Description

Normal language development in a child can include a period of disfluency. Children might repeat syllables or words once or twice. Sometimes, children experiencing normal disfluencies hesitate during speech or use fillers, including "um," with frequency. These developmental problems usually happen between one and five years of age. Often, parents are concerned about the disfluency they hear in their children. In fact, about 25% of all children experience speech disfluencies during development concern their parents because of their severity.

A child with mild stuttering, however, will repeat sounds more than twice. Parents and teachers often notice the child's facial muscles become tense and he or she might struggle to speak. The child's voice pitch might rise with repetitions, and some children experience occasional periods when airflow or voice stops for seconds at a time. Children with more severe stuttering stutter through more than 10% of their speech. This child exhibits considerable tension and tries to avoid stuttering by using different words. In these children, complete blocks of speech are more common than repetitions or prolongations, during which children lengthen syllables or words.

Stuttering usually begins in childhood when the child is developing language skills, and it rarely develops in adulthood with only 1% of the population affected by the disorder. Stuttering does not affect intelligence. Teens often experience more noticeable problems with stuttering as they enter the dating scene and increase their social interactions. Stuttering can severely affect one's life. Often, adults who are concerned about stuttering choose their careers based on the disability.

The degree of stuttering is often inconsistent. Stutterers can be fluent in some situations. Many find that they stop stuttering when singing or doing other activities involving speech. Some have good and bad days when it comes to stuttering. On good days, a stutterer might be able to talk fluently using words that usually cause him to repeat, pause or prolongate sounds, syllables, parts of words, entire words, or phrases.

Causes and symptoms

There is no known cause of stuttering. Some believe that it has a physical cause and that it might be related to a breakdown in the neurological system. Stuttering starts early in life and often is inherited. Brain scan research has revealed that there might be abnormalities in the brains of stutterers, while they are stuttering. Myths about why stuttering occurs abound. Some cultures believe that stuttering is caused by emotional problems, tickling an infant too much or because a mother ate improperly during breastfeeding. None have been proven to be true. It is believed that some drugs might induce stuttering-like conditions. These include antidepressants, antihistamines, tranquilizers and selective serotonin reuptake inhibitors.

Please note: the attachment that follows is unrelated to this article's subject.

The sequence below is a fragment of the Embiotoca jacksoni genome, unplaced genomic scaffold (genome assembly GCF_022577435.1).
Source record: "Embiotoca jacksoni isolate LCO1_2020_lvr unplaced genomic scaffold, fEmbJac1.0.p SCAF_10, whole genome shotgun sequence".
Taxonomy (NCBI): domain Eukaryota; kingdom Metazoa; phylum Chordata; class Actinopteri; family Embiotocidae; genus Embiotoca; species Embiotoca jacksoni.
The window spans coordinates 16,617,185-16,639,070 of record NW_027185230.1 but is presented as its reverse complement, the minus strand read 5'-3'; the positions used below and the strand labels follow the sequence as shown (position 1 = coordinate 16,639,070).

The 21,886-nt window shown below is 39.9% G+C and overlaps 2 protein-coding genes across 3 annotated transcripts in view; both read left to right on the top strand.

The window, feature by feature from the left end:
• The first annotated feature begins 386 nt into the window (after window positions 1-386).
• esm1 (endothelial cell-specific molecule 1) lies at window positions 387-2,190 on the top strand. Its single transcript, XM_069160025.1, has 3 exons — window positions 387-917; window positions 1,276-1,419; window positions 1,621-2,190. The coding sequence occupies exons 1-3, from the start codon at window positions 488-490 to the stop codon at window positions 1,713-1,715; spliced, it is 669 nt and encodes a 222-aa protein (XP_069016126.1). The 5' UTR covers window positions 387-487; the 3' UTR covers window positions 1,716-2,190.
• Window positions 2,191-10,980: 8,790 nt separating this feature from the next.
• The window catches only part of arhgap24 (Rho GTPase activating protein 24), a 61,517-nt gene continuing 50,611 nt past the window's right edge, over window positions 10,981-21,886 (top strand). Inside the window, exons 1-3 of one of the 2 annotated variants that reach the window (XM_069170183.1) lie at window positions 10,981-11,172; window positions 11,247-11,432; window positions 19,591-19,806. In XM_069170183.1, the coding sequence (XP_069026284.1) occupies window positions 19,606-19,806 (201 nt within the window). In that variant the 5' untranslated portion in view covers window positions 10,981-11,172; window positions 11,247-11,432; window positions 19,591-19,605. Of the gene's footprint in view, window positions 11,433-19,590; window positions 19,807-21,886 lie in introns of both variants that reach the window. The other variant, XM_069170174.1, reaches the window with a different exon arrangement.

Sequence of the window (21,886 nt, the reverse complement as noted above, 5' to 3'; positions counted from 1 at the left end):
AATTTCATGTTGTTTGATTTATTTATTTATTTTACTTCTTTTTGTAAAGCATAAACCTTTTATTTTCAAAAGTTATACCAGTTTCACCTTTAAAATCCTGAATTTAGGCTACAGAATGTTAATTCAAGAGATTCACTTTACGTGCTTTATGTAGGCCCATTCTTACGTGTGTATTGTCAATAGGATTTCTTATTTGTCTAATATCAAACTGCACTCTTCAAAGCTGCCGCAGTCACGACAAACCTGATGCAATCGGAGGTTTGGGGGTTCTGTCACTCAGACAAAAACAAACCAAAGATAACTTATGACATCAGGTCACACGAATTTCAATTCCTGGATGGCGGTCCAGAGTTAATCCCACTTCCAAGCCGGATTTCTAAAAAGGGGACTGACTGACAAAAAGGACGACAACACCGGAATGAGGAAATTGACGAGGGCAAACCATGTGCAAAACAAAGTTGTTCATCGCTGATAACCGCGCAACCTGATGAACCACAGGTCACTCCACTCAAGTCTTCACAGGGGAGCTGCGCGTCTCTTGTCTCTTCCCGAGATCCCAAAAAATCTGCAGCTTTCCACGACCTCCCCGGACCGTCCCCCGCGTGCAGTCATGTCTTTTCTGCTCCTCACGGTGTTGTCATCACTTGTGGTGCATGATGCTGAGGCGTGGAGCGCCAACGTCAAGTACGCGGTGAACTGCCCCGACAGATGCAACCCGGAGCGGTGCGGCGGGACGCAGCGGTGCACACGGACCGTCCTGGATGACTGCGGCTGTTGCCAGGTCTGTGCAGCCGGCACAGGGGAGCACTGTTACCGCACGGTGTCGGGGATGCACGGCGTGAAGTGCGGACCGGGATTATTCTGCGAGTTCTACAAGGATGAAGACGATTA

Diagnosis

Speech and language therapists diagnose stuttering by asking stutterers to read out loud, pronounce specific words, and talk. Some also order hearing tests. The tests will determine whether or not a person needs speech therapy.

Treatment

Researchers don't understand what causes stuttering. However, progress has been made into what contributes to the development of the disability and, therefore, in some cases it can be prevented in childhood with the help of therapy early on. Therapy can help people of all ages suffering from the speech disability. While not an overnight cure, therapy can offer positive results and more fluent speech patterns. The goals of therapy are to reduce stuttering frequency, decrease the tension and struggle of stuttering, become educated about stuttering, and learn to use effective communications skills, such as making eye contact, to further enhance speech. The therapy focuses on helping stutterers to discover easier and different ways of producing sounds and expressing thoughts. The success of therapy depends largely on the stutterer's willingness to work at getting better.

The duration of stuttering therapy needed varies among stutterers. Sometimes, it helps stutterers if they have therapy intermittently throughout their lives.

Parents, teachers and others can do things to help ease stuttering. These include: talking slowly, but normally, clearly, and in a relaxed manner to a stutterer: answering questions after a pause to encourage a relaxed transaction; trying not to make stuttering worse by getting annoyed by a person's stuttering; giving stutterers reassurance about their stuttering; and encourage the stutterer to talk about his or her stuttering.

Electronic fluency aids help some stutterers when used as an adjunct to therapy. Medications, such as antipsychotics and neuroleptics, have been used to treat stuttering with limited success.

Alternative treatment

Some use relaxation techniques to help their stuttering.

KEY TERMS

Antipsychotics A class of drugs used to treat psychotic or neurotic behavior.

Disfluency An interruption in speech flow.